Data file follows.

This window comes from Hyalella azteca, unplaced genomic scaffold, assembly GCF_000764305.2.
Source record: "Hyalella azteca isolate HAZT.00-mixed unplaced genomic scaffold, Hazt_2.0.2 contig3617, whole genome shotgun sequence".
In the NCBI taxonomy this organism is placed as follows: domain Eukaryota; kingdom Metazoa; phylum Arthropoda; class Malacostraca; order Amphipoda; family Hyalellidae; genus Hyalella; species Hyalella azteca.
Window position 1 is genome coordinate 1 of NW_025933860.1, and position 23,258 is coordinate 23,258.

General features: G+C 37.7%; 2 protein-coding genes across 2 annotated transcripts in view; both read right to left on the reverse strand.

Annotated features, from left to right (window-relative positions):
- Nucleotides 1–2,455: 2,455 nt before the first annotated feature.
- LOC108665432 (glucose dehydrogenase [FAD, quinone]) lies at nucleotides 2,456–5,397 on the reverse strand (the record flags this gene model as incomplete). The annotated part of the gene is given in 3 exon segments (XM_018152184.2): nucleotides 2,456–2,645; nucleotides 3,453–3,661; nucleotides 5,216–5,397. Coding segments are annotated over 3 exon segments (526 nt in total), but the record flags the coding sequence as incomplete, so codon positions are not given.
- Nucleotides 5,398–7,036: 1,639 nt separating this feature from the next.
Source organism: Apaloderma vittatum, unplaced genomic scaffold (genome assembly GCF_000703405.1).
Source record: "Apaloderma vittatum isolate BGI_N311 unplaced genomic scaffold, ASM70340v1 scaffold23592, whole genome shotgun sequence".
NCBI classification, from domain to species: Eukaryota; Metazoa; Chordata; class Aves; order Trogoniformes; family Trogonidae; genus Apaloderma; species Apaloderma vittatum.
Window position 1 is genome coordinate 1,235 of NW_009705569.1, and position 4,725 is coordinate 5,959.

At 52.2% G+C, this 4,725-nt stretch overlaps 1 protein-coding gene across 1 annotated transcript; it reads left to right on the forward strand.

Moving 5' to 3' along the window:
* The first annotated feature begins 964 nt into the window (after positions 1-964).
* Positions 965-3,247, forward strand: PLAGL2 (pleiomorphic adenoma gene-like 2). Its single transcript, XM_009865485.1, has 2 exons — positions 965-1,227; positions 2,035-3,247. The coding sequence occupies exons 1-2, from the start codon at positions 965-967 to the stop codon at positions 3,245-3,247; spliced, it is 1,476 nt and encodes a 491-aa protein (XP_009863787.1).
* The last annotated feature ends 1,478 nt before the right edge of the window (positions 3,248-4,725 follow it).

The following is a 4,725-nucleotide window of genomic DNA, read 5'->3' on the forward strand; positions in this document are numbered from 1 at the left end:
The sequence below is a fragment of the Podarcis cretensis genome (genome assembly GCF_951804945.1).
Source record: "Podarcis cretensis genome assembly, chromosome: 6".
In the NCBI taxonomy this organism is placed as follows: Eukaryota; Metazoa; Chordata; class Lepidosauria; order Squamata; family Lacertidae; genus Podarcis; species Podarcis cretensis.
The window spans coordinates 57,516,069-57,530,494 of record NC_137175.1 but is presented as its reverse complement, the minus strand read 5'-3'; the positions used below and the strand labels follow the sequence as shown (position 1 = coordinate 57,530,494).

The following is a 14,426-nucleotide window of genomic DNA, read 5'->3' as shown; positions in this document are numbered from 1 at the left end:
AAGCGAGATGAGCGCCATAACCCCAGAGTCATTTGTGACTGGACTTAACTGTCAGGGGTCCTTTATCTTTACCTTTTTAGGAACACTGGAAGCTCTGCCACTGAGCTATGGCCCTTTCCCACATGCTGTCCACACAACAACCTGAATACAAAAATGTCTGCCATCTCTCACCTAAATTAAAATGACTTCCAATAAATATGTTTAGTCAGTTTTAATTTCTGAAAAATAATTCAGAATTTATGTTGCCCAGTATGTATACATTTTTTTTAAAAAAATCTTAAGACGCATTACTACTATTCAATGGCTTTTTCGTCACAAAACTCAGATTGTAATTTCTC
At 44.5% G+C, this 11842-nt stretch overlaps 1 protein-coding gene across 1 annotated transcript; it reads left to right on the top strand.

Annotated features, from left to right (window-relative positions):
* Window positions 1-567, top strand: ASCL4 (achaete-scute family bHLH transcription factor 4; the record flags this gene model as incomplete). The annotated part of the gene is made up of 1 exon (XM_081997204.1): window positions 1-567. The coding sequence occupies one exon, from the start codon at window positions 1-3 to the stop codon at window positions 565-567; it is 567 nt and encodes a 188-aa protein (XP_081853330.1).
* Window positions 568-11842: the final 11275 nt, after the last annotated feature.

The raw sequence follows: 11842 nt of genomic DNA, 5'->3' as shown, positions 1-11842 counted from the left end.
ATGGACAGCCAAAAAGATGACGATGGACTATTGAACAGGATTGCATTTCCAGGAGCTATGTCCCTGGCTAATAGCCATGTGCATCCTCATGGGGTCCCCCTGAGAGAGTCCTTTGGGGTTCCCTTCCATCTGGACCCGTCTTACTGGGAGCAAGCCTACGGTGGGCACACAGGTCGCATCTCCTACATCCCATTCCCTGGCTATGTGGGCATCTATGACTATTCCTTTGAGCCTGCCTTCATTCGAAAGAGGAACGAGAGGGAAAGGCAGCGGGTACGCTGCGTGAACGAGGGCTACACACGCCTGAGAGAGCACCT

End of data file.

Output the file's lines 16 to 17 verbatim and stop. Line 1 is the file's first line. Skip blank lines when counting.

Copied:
* The first annotated feature begins 964 nt into the window (after positions 1-964).
* Positions 965-3,247, forward strand: PLAGL2 (pleiomorphic adenoma gene-like 2). Its single transcript, XM_009865485.1, has 2 exons — positions 965-1,227; positions 2,035-3,247. The coding sequence occupies exons 1-2, from the start codon at positions 965-967 to the stop codon at positions 3,245-3,247; spliced, it is 1,476 nt and encodes a 491-aa protein (XP_009863787.1).